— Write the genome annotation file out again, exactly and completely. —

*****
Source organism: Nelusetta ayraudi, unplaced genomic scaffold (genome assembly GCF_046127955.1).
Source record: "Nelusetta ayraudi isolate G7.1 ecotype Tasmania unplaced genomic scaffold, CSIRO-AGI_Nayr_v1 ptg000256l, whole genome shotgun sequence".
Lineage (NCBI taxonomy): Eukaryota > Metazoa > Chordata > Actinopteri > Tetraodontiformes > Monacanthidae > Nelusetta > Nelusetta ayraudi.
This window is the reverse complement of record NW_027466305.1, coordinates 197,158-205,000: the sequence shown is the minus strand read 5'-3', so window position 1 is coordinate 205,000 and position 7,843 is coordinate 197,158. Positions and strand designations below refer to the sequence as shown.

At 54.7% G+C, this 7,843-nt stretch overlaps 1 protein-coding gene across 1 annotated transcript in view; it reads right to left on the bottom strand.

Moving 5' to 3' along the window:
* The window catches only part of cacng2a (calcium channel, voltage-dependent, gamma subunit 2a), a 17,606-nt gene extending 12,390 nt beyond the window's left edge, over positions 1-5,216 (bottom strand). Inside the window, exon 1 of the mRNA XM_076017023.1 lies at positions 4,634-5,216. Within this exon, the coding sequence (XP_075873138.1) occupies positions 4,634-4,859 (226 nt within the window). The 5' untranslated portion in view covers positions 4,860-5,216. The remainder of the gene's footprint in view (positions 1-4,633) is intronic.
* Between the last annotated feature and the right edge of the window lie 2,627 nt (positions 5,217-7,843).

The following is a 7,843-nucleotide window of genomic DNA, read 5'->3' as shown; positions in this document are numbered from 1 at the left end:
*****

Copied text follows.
Source organism: Nelusetta ayraudi, unplaced genomic scaffold (genome assembly GCF_046127955.1).
Source record: "Nelusetta ayraudi isolate G7.1 ecotype Tasmania unplaced genomic scaffold, CSIRO-AGI_Nayr_v1 ptg000256l, whole genome shotgun sequence".
Lineage (NCBI taxonomy): Eukaryota > Metazoa > Chordata > Actinopteri > Tetraodontiformes > Monacanthidae > Nelusetta > Nelusetta ayraudi.
This window is the reverse complement of record NW_027466305.1, coordinates 197,158-205,000: the sequence shown is the minus strand read 5'-3', so window position 1 is coordinate 205,000 and position 7,843 is coordinate 197,158. Positions and strand designations below refer to the sequence as shown.

At 54.7% G+C, this 7,843-nt stretch overlaps 1 protein-coding gene across 1 annotated transcript in view; it reads right to left on the bottom strand.

Moving 5' to 3' along the window:
* The window catches only part of cacng2a (calcium channel, voltage-dependent, gamma subunit 2a), a 17,606-nt gene extending 12,390 nt beyond the window's left edge, over positions 1-5,216 (bottom strand). Inside the window, exon 1 of the mRNA XM_076017023.1 lies at positions 4,634-5,216. Within this exon, the coding sequence (XP_075873138.1) occupies positions 4,634-4,859 (226 nt within the window). The 5' untranslated portion in view covers positions 4,860-5,216. The remainder of the gene's footprint in view (positions 1-4,633) is intronic.
* Between the last annotated feature and the right edge of the window lie 2,627 nt (positions 5,217-7,843).

The following is a 7,843-nucleotide window of genomic DNA, read 5'->3' as shown; positions in this document are numbered from 1 at the left end: